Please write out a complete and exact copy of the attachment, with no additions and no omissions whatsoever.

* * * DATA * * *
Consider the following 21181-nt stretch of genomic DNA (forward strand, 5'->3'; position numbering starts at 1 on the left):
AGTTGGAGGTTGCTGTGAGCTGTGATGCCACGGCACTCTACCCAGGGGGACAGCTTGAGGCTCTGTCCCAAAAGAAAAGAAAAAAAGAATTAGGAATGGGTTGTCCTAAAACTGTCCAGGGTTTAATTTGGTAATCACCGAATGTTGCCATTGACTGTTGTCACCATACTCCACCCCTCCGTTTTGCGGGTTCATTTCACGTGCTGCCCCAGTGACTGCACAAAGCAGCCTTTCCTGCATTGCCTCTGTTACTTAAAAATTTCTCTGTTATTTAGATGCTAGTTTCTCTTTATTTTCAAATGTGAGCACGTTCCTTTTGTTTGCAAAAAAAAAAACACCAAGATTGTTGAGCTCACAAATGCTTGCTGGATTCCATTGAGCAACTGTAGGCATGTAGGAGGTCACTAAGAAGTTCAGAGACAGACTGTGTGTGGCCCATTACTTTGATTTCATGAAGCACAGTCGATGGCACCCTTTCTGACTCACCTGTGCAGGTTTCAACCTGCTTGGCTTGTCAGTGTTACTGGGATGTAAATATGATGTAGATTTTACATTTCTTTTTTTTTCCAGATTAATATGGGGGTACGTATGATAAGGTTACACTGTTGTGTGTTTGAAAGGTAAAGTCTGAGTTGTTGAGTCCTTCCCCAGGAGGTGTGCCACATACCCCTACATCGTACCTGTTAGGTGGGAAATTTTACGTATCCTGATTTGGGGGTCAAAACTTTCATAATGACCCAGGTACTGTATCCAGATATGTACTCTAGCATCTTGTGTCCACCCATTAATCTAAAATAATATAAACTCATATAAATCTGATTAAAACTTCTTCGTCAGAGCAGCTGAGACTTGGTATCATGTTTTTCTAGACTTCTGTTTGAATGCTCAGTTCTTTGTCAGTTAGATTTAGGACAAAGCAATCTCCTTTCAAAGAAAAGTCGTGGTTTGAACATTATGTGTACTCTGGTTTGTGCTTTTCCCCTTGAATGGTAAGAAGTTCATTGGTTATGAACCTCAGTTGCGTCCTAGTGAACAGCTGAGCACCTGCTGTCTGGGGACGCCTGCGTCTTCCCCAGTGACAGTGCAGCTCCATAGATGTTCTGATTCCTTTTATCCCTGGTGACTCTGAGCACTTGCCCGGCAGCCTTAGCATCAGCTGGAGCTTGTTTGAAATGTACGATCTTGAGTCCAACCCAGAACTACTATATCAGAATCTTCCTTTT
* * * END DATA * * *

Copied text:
Consider the following 21181-nt stretch of genomic DNA (forward strand, 5'->3'; position numbering starts at 1 on the left):
AGTTGGAGGTTGCTGTGAGCTGTGATGCCACGGCACTCTACCCAGGGGGACAGCTTGAGGCTCTGTCCCAAAAGAAAAGAAAAAAAGAATTAGGAATGGGTTGTCCTAAAACTGTCCAGGGTTTAATTTGGTAATCACCGAATGTTGCCATTGACTGTTGTCACCATACTCCACCCCTCCGTTTTGCGGGTTCATTTCACGTGCTGCCCCAGTGACTGCACAAAGCAGCCTTTCCTGCATTGCCTCTGTTACTTAAAAATTTCTCTGTTATTTAGATGCTAGTTTCTCTTTATTTTCAAATGTGAGCACGTTCCTTTTGTTTGCAAAAAAAAAAACACCAAGATTGTTGAGCTCACAAATGCTTGCTGGATTCCATTGAGCAACTGTAGGCATGTAGGAGGTCACTAAGAAGTTCAGAGACAGACTGTGTGTGGCCCATTACTTTGATTTCATGAAGCACAGTCGATGGCACCCTTTCTGACTCACCTGTGCAGGTTTCAACCTGCTTGGCTTGTCAGTGTTACTGGGATGTAAATATGATGTAGATTTTACATTTCTTTTTTTTTCCAGATTAATATGGGGGTACGTATGATAAGGTTACACTGTTGTGTGTTTGAAAGGTAAAGTCTGAGTTGTTGAGTCCTTCCCCAGGAGGTGTGCCACATACCCCTACATCGTACCTGTTAGGTGGGAAATTTTACGTATCCTGATTTGGGGGTCAAAACTTTCATAATGACCCAGGTACTGTATCCAGATATGTACTCTAGCATCTTGTGTCCACCCATTAATCTAAAATAATATAAACTCATATAAATCTGATTAAAACTTCTTCGTCAGAGCAGCTGAGACTTGGTATCATGTTTTTCTAGACTTCTGTTTGAATGCTCAGTTCTTTGTCAGTTAGATTTAGGACAAAGCAATCTCCTTTCAAAGAAAAGTCGTGGTTTGAACATTATGTGTACTCTGGTTTGTGCTTTTCCCCTTGAATGGTAAGAAGTTCATTGGTTATGAACCTCAGTTGCGTCCTAGTGAACAGCTGAGCACCTGCTGTCTGGGGACGCCTGCGTCTTCCCCAGTGACAGTGCAGCTCCATAGATGTTCTGATTCCTTTTATCCCTGGTGACTCTGAGCACTTGCCCGGCAGCCTTAGCATCAGCTGGAGCTTGTTTGAAATGTACGATCTTGAGTCCAACCCAGAACTACTATATCAGAATCTTCCTTTT